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Editorial: Finances unraveling before City Council's eyes

Editorial: Finances unraveling before City Council's eyes

Garage debt next year could push city over the brink, if $5 million deficit doesn't do it this year

In 2009, around the time the U.S. economy was collapsing because buyers who’d taken out exotic mortgages began losing homes they couldn’t afford the rising payments on, the city of Schenectady was building Garage Mahal, a $20 million edifice it couldn’t afford, either.

Like the exotic mortgages that millions of Americans built their dream homes with, the city agreed to an interest-only payback scheme for roughly $20 million in Bond Anticipation Notes for the Bureau of Services garage on Foster Avenue. As Sunday’s Gazette story indicated, low-interest BAN financing is common with municipalities while projects of such magnitude are under way, but borrowers usually pay down some principal, as well as the interest, before converting to long-term bond financing when the project is complete.

The city never did either, and at the end of next year — five years after the initial borrowing, it will essentially have to borrow the full $20 million all over again. The interest rate will be much higher, and so will the city’s monthly interest payments — by roughly $67,000.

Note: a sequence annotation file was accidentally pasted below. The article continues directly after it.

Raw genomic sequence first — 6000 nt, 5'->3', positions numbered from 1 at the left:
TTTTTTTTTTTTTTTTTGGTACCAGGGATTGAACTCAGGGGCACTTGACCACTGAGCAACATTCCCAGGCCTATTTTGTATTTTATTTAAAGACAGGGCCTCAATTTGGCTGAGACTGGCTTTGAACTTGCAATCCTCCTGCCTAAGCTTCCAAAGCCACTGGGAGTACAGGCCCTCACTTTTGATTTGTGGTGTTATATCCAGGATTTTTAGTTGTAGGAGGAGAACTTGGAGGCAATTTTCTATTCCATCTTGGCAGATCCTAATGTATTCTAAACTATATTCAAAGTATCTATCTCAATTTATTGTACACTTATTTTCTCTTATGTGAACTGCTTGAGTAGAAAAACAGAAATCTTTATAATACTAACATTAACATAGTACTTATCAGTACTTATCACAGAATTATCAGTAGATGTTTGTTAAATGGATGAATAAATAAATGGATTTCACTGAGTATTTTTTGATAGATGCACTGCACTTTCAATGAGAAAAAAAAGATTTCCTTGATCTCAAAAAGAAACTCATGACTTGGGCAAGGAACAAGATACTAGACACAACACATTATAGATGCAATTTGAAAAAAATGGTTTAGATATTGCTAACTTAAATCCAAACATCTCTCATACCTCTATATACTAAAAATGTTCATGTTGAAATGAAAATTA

The city couldn’t afford that kind of hit even if it wasn’t already $5 million in the hole with about $75,000 cash on hand, but that’s this year’s crisis. How Mayor Gary McCarthy — who was on the City Council when the garage plans were hatched and when the BANs were issued but who says he didn’t know the city wasn’t paying down the principal — will attempt to deal with the garage financing issue at the end of next year is anybody’s guess.

What should be fairly obvious, both to McCarthy and the City Council, is that there can be no further procrastinating when it comes to making cuts to next year’s budget. Even if the city were to get lucky with McCarthy’s various get-rich-slowly schemes (like selling foreclosed houses to contractors on the chance that they will be fixed up and sold for a profit), the results may not show up on the city’s balance sheets for years. It will be bankrupt long before that if it doesn’t stop spending money on all but the essentials — now. Layoffs aren’t pleasant, but the alternative if the city gets taken over by a state financial control board, could be far worse.

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